TechConnect Innovation Program

Electric field imaging system

NASA, Virginia, United States

TECHNOLOGY SUMMARY

A new system produces electric field images of objects based on their dielectric properties. The system consists of a sensor array, processing equipment, and an output device. A sensor array measures the magnitude and direction of the electric field present. The technique has applications in materials NDE, human health, security.

Primary Application Area: Instrumentation & Manufacturing

Technology Development Status: Prototype

Technology Readiness Level: TRL 3

FIGURES OF MERIT

Value Proposition: The subject EFI system, while at an early stage of development has potential uses that include Materials-NDE, human health monitoring and Security/defense surveillance.
For NDE, in-use hardware already generating electric fields will be easily imaged. For human monitoring, the system uses very low frequencies without radiation risk.

SHOWCASE SUMMARY

Organization Type: Academic/Gov Lab

Showcase Booth #: 819

Website: http://www.larc.nasa.gov

GOVT/EXTERNAL FUNDING SOURCES

Government Funding/Support to Date: The subject technology has been under development for several years (<$1M total) as a new means to evaluate materials (or humans) for possible anomalies. The approach involves imaging the electric field (EFI) around the dielectric material of interest.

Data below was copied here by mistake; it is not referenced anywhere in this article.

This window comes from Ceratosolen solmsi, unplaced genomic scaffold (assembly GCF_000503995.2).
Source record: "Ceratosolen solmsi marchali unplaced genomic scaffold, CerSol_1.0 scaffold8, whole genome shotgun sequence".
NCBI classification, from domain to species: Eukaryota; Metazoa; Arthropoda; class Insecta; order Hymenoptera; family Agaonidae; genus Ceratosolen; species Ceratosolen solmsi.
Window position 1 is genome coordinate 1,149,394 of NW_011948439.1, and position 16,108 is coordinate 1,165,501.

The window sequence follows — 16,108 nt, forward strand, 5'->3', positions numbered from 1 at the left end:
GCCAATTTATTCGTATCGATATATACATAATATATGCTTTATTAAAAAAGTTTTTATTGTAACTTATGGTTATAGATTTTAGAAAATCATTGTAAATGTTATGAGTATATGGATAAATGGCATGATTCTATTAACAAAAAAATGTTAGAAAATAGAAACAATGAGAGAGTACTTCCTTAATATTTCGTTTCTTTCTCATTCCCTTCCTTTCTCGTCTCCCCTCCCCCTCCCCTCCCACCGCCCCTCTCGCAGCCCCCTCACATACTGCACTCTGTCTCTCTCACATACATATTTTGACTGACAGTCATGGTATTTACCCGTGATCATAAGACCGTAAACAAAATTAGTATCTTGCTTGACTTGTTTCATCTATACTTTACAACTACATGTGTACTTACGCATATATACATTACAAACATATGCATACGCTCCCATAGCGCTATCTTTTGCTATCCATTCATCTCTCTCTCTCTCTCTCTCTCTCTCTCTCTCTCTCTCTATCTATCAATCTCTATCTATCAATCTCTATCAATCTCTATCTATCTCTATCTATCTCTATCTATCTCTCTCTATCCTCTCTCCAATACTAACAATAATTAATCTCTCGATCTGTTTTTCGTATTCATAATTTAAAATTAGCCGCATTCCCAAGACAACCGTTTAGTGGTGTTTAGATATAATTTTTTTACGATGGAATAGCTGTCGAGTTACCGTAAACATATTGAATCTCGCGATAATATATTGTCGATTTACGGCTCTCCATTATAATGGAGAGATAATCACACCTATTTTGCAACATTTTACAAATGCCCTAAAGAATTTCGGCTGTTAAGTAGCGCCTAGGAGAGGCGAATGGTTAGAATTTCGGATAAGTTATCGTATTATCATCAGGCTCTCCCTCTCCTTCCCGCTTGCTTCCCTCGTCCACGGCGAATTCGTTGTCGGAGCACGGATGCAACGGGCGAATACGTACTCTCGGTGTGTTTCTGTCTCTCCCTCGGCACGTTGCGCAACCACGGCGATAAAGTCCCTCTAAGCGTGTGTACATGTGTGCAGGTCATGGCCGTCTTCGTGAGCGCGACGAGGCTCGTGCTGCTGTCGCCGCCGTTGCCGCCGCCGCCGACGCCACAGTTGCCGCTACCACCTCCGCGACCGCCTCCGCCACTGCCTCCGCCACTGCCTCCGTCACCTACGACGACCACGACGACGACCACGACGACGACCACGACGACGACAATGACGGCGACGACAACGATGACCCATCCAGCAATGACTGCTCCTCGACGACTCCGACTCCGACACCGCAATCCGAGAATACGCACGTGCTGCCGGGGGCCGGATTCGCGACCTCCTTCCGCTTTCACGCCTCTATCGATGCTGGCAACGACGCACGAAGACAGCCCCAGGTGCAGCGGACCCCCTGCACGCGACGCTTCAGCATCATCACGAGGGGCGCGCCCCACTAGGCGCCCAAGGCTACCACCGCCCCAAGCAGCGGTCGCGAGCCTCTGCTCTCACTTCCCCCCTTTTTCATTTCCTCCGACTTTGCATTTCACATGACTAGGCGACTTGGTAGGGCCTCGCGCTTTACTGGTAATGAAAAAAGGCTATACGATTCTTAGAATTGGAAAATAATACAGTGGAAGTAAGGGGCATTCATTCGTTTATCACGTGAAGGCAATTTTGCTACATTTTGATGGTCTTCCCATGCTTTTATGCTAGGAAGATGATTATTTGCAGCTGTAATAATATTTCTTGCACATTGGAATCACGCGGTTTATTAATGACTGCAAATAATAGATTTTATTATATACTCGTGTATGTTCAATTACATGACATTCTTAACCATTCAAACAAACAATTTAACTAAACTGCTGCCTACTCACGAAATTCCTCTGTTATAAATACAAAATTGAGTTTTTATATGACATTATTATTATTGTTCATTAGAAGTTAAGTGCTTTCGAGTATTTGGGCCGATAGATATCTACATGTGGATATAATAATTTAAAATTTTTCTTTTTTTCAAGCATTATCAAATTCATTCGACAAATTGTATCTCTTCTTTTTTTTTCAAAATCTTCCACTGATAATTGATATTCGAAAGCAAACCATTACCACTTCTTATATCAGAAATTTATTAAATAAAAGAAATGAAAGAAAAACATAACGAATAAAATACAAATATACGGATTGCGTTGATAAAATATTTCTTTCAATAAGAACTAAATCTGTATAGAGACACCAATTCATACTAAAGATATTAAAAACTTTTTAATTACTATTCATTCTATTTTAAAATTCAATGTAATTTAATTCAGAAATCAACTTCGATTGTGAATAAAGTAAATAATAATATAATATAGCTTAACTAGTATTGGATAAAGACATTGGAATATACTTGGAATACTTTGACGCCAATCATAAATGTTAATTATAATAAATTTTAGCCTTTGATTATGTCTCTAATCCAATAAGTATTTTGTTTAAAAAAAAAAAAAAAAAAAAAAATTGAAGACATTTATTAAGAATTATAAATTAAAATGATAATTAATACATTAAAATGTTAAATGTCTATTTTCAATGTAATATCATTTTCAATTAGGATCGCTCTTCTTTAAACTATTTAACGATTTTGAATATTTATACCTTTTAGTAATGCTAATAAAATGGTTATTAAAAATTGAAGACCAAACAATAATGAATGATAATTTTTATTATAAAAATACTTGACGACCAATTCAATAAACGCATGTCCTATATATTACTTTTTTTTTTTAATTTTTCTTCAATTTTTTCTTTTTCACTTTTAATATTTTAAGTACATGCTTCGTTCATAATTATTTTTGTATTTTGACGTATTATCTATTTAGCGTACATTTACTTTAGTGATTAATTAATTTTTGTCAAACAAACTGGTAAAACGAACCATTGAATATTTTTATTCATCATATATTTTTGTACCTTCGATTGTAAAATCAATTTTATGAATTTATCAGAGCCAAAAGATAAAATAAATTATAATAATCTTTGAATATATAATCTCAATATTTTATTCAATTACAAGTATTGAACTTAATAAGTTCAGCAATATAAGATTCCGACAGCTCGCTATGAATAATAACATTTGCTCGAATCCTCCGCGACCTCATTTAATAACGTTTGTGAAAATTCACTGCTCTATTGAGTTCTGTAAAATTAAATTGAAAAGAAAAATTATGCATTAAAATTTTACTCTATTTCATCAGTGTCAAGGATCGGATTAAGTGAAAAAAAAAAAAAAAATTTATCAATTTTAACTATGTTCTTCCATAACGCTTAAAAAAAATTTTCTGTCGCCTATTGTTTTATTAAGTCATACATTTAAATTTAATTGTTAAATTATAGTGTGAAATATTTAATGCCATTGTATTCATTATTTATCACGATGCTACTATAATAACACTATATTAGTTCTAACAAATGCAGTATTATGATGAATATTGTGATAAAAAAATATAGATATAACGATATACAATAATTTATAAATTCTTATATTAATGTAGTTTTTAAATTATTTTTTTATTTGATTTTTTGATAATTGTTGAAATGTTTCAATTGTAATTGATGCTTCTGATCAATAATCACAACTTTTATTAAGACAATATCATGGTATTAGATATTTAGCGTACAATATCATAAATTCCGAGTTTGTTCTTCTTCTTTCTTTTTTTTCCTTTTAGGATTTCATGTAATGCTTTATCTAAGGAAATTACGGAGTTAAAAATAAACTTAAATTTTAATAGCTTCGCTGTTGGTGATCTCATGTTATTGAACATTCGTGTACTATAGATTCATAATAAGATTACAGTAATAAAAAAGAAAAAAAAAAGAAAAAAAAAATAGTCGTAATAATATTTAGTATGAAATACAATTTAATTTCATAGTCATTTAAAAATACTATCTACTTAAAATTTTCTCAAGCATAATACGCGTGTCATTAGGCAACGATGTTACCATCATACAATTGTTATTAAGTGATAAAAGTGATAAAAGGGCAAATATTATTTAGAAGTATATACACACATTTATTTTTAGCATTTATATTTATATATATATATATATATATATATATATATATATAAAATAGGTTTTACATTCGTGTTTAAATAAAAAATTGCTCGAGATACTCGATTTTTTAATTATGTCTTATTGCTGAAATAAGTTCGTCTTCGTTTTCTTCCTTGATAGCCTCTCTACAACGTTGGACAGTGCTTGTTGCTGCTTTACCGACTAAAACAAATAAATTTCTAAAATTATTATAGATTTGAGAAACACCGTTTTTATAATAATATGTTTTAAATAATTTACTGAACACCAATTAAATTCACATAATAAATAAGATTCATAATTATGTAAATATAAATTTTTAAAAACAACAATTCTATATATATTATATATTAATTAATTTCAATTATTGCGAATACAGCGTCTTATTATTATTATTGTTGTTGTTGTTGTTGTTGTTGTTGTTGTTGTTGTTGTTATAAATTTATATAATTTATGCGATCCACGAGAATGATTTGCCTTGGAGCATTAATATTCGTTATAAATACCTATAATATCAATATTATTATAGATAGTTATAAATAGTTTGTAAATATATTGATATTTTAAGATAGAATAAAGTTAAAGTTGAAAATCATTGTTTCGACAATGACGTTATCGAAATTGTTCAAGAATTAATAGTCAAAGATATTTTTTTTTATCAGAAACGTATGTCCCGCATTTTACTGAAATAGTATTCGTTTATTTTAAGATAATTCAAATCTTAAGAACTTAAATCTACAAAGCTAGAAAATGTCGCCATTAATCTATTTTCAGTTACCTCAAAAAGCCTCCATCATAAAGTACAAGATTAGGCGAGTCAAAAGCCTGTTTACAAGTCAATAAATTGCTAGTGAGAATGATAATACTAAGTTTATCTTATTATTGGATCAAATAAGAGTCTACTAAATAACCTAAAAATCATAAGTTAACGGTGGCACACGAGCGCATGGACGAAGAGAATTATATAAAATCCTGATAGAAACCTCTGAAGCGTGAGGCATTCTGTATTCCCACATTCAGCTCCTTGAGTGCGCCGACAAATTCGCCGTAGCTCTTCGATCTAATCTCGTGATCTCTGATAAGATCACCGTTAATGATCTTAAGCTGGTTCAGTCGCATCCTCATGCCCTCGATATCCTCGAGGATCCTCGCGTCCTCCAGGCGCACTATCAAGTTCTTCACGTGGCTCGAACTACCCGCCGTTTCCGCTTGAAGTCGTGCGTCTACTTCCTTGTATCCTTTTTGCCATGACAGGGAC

For objects that do not already produce an electric field, an electric field generator can be added to the EFI platform. The generator emits a low-current, human-safe electric field that may be either constant or quasi static (changing with very low frequency over time). Uniform, symmetrical, or asymmetrical fields can be produced to fit various applications. Using the generator, the EFI platform can image dielectric (i.e. non-conductive) objects, detecting even relatively small differences in dielectric properties (less than 0.1%).
For objects that already produce an electric field (e.g. shielded wires), the EFI platform can be used to “see” electric fields, such as those leaking from poorly shielded areas of wires or casings.
This technology is at a relatively low TRL level. Images have been produced demonstrating detection of voids in polymeric materials and images of a human torso have been obtained, albeit not yet with high resolution.
Patents have been applied for, based on work to date.
NASA-Langley is seeking to license the technology to companies with the resources to continue the development effort toward specific applications related to materials NDE, human/animal health diagnostics and security/defense.

Primary Sources of Funding: Federal Grant

Looking for: Development / License Partners